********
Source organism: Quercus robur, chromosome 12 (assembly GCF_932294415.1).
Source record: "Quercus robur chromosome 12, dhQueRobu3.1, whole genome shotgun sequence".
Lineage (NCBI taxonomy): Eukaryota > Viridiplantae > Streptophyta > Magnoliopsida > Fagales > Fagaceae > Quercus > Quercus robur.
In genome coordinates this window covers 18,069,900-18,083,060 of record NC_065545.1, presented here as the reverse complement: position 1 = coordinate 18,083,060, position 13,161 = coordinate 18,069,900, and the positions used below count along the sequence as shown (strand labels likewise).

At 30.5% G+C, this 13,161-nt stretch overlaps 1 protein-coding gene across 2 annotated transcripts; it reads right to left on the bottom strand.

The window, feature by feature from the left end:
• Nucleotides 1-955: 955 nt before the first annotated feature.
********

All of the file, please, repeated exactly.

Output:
Source organism: Quercus robur, chromosome 12 (assembly GCF_932294415.1).
Source record: "Quercus robur chromosome 12, dhQueRobu3.1, whole genome shotgun sequence".
Lineage (NCBI taxonomy): Eukaryota > Viridiplantae > Streptophyta > Magnoliopsida > Fagales > Fagaceae > Quercus > Quercus robur.
In genome coordinates this window covers 18,069,900-18,083,060 of record NC_065545.1, presented here as the reverse complement: position 1 = coordinate 18,083,060, position 13,161 = coordinate 18,069,900, and the positions used below count along the sequence as shown (strand labels likewise).

At 30.5% G+C, this 13,161-nt stretch overlaps 1 protein-coding gene across 2 annotated transcripts; it reads right to left on the bottom strand.

The window, feature by feature from the left end:
• Nucleotides 1-955: 955 nt before the first annotated feature.